Hbs Endonav and North Mountain Nursery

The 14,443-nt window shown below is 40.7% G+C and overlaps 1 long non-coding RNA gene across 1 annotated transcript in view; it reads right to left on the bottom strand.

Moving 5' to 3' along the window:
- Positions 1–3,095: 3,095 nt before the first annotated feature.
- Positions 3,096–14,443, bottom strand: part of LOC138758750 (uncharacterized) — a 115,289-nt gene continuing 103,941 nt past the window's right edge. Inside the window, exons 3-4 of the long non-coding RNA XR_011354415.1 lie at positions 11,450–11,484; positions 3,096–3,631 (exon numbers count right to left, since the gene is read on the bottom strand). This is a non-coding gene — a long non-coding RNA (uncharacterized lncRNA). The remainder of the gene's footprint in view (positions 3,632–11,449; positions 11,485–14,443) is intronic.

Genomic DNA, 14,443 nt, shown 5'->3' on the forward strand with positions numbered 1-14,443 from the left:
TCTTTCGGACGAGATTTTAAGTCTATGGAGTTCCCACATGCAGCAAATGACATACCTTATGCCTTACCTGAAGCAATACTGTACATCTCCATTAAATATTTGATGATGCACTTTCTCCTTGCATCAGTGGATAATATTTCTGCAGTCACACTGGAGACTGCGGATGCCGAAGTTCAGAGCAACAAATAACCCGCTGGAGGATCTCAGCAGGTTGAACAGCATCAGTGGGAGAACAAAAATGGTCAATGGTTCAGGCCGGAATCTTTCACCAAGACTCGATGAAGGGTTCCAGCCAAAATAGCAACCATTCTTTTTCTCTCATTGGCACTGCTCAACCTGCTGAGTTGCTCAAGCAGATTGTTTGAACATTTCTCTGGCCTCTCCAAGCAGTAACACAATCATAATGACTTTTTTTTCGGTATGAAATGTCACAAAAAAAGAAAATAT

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EndoNav & North Mountain Nursery Case Analyses 1. Value Proposition: What is the company's central value proposition? Does the company need to change its investor pitch? If so, how and why? The company’s central value proposition is the benefit of increased productivity. Therefore, it should focus on how the product achieves this through the improved design of the scope, reduction of sedation which could lead to increased number of procedures performed and reduced costs per procedure, and reduced procedure time from 45 minutes to an hour long to only 30 minutes even for “difficult cases”. After those three topics are covered, the projected expenses, anticipated revenue, condensed market plan of action, and terms of the IP protection should be explained. I believe that the company should change their investor pitch to quickly and easily inform how the product is greater than what’s currently available in the market. As stated in the case, the value propositions are concrete but the evidence to support it are ambiguous. If I were a venture capitalist or angel investor, I’d like to know more concrete statistics, even if they are only estimations. For one, the pitch explains how many perforations occur without Endonav, but I’d like to know by how much. Two, the explanation of how it helps normalize difficult cases was confusing until I read it a few times. The most concrete piece of information in the pitch was the statement “it can reduce the procedure time to thirty minutes for all but the most difficult patients.” In this paragraph, I would word it to be as simple as possible, that 30% of cases are difficult, with 18% disrupting the doctor’s schedules. I would explain that this 30% of leads to more costs and inefficiency because of the schedule disruptions. With Endonav, all of the procedures performed would be reduced to thirty minutes or less, except for

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